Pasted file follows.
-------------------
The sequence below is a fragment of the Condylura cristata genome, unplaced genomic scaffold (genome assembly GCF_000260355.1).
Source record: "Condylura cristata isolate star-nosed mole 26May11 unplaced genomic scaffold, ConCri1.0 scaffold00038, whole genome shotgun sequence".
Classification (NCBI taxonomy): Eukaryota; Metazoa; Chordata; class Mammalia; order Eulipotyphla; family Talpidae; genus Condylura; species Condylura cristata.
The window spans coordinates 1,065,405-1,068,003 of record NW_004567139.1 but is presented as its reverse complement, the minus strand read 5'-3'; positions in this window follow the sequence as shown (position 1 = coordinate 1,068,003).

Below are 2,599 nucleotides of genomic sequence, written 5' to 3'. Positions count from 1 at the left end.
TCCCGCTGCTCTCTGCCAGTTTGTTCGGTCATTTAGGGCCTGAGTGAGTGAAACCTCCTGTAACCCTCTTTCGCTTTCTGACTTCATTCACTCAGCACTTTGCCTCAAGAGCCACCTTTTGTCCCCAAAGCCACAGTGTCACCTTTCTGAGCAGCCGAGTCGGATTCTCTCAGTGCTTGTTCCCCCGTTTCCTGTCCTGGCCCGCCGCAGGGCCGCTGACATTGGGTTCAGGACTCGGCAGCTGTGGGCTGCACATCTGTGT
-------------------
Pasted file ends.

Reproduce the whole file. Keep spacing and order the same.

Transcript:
The sequence below is a fragment of the Condylura cristata genome, unplaced genomic scaffold (genome assembly GCF_000260355.1).
Source record: "Condylura cristata isolate star-nosed mole 26May11 unplaced genomic scaffold, ConCri1.0 scaffold00038, whole genome shotgun sequence".
Classification (NCBI taxonomy): Eukaryota; Metazoa; Chordata; class Mammalia; order Eulipotyphla; family Talpidae; genus Condylura; species Condylura cristata.
The window spans coordinates 1,065,405-1,068,003 of record NW_004567139.1 but is presented as its reverse complement, the minus strand read 5'-3'; positions in this window follow the sequence as shown (position 1 = coordinate 1,068,003).

Below are 2,599 nucleotides of genomic sequence, written 5' to 3'. Positions count from 1 at the left end.
TCCCGCTGCTCTCTGCCAGTTTGTTCGGTCATTTAGGGCCTGAGTGAGTGAAACCTCCTGTAACCCTCTTTCGCTTTCTGACTTCATTCACTCAGCACTTTGCCTCAAGAGCCACCTTTTGTCCCCAAAGCCACAGTGTCACCTTTCTGAGCAGCCGAGTCGGATTCTCTCAGTGCTTGTTCCCCCGTTTCCTGTCCTGGCCCGCCGCAGGGCCGCTGACATTGGGTTCAGGACTCGGCAGCTGTGGGCTGCACATCTGTGT